'They don't care about the workers': Foster Farms employee at Livingston plant says he's scared to go back

LIVINGSTON, Calif. (KFSN) -- Foster Farms has been ordered to shut down operations at their Livingston facility after eight employees die from COVID-19 and more than 350 employees test positive.

The company declined to comment on the closure orders from the county, but Action News spoke with employees who say they were still told to come to work. That's likely because of a 48-hour stay on those orders to work out logistics for the closure.

"The money's what's important, the product's what's important. They don't care about the workers, they don't care about anyone else," said an employee who wished to remain anonymous out of fear of losing his job at Foster Farms.

"They say 'safety first' but that's not true," he added.

The employee said he had to speak out after he, his son, and his immune-compromised wife contracted COVID-19.

"It could've killed her," he said.

Still in quarantine, he said he's scared to go back.

Saying that the Foster Farms plant is the site of the most severe and longest-lasting COVID-19 outbreak in Merced County, the health department issued shutdown orders Thursday.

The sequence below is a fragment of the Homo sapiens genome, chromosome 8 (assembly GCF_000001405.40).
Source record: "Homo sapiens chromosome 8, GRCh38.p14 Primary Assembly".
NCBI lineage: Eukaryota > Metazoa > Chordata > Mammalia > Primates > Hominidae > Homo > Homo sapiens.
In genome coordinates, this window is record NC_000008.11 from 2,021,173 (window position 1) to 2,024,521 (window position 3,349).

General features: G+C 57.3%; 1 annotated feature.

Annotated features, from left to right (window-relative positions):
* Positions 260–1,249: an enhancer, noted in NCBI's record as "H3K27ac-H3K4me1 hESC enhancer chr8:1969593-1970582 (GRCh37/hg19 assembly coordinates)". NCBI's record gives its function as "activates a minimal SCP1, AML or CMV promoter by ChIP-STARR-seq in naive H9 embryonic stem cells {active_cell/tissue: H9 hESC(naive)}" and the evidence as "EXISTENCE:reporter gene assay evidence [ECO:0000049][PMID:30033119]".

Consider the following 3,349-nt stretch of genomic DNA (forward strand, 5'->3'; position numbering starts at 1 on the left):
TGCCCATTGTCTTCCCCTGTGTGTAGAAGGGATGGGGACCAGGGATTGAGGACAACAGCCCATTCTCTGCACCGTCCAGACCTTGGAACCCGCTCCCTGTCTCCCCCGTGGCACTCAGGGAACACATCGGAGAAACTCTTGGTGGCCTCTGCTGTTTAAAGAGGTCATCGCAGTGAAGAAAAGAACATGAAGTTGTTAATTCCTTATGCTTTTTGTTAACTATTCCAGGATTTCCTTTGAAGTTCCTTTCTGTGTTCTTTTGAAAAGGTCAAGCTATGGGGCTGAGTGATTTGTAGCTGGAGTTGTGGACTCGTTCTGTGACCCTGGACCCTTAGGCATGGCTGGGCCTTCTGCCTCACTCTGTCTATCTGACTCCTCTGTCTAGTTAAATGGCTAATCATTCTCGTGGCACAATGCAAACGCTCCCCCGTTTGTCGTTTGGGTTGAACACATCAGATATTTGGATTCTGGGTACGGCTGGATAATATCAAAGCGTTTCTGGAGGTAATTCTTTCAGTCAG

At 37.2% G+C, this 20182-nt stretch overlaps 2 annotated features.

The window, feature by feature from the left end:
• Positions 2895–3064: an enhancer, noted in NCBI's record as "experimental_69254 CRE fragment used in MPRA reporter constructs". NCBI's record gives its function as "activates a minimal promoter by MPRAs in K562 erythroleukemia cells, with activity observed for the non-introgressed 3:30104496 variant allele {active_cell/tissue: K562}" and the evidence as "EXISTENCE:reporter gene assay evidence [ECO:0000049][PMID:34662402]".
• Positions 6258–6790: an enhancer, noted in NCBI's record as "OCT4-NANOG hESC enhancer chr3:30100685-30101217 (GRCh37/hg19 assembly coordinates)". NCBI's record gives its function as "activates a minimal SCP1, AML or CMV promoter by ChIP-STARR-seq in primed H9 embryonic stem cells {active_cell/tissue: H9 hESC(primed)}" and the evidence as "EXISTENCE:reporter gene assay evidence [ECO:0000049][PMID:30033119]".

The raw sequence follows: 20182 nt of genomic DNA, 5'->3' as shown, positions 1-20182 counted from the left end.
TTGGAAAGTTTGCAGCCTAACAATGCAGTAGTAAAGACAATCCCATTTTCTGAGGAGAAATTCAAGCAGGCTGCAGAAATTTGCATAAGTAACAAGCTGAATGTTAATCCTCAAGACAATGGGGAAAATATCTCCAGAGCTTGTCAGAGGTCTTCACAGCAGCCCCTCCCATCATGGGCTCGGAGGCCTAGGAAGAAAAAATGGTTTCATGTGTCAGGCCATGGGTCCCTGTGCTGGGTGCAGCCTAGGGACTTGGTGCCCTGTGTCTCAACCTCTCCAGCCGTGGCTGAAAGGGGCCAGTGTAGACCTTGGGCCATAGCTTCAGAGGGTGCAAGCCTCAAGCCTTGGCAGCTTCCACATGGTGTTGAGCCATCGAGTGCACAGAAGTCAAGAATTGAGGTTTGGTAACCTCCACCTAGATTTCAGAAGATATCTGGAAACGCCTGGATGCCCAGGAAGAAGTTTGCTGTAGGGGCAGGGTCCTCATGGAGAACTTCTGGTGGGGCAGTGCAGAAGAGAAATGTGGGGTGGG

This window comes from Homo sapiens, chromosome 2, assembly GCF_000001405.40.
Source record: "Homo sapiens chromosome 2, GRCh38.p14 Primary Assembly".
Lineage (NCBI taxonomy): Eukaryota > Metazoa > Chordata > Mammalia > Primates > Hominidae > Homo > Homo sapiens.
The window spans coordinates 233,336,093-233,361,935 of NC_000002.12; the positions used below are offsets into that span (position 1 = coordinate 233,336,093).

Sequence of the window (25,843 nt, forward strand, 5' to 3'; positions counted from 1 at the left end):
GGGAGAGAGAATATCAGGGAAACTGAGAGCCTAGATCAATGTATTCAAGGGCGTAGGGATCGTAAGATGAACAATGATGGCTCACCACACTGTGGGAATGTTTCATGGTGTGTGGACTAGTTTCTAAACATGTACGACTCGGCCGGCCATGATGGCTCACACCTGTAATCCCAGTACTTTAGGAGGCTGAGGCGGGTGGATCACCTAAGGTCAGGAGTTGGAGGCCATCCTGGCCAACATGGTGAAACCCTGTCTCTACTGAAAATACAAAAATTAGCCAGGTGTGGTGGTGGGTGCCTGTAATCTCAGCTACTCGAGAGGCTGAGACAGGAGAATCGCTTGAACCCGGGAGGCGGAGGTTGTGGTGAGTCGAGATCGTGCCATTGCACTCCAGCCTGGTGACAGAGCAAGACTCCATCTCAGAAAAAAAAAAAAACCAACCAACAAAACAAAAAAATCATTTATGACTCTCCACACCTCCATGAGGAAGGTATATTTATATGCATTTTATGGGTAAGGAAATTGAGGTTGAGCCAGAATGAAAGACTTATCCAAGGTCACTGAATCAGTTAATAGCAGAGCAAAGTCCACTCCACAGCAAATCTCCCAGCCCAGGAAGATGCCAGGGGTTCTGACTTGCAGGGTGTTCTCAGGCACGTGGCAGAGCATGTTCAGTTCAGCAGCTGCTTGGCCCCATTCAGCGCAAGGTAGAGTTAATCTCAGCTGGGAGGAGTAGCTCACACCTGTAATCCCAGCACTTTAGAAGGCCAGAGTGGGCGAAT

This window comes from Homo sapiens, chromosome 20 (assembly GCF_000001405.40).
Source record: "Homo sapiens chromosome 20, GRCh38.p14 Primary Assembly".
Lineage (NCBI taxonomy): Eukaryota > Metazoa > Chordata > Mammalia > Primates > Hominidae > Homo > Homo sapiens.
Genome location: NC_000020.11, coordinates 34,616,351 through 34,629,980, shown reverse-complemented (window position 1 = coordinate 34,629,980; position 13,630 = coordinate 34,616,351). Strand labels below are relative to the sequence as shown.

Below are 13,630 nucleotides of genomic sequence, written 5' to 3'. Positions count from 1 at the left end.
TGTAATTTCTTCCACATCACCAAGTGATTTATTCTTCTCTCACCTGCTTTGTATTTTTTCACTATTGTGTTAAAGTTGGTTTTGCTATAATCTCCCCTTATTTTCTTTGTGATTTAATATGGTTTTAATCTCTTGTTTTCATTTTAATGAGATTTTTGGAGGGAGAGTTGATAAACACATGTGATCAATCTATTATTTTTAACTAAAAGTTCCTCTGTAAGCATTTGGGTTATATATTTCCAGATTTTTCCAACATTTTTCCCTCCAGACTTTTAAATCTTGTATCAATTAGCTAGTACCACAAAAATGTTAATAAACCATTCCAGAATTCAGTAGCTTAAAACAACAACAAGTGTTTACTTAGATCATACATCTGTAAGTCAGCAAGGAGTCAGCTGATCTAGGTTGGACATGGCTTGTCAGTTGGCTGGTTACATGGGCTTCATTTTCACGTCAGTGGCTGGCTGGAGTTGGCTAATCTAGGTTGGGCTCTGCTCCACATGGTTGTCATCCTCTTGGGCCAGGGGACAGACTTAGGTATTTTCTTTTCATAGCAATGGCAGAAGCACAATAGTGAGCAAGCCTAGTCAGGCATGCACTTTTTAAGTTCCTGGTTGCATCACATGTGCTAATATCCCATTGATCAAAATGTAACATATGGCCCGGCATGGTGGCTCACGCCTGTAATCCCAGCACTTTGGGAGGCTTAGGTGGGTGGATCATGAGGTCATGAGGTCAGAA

RELATED: Foster Farms plant in Merced County shut down amid uncontrolled COVID-19 outbreak, 8 deaths
It's a move that has state and federal support.

But a 48-hour stay is granting the company enough time to facilitate the logistics of closing.

On Friday, you could see a packed employee parking lot and trucks operating as usual.

Health officials say the true spread of the virus among employees is unknown.

"We get it, they're essential workers, but they're not expendable workers," says Livingston Mayor Gurpal Samra.

Samra says even though the workers may not live within city limits, he's been sounding the alarm to have their back.

He adds that the need to keep people from getting sick outweighs the economic ramifications the closure will have.

Foster farms denied our request for an interview but issued a statement that detailed their testing and safety protocols.

Merced County's health officer also was not available for comment on Friday.

In a statement they said after repeated attempts to contain the outbreak, this was the last possible option.

The health officer will need to sign off before the plant can reopen.
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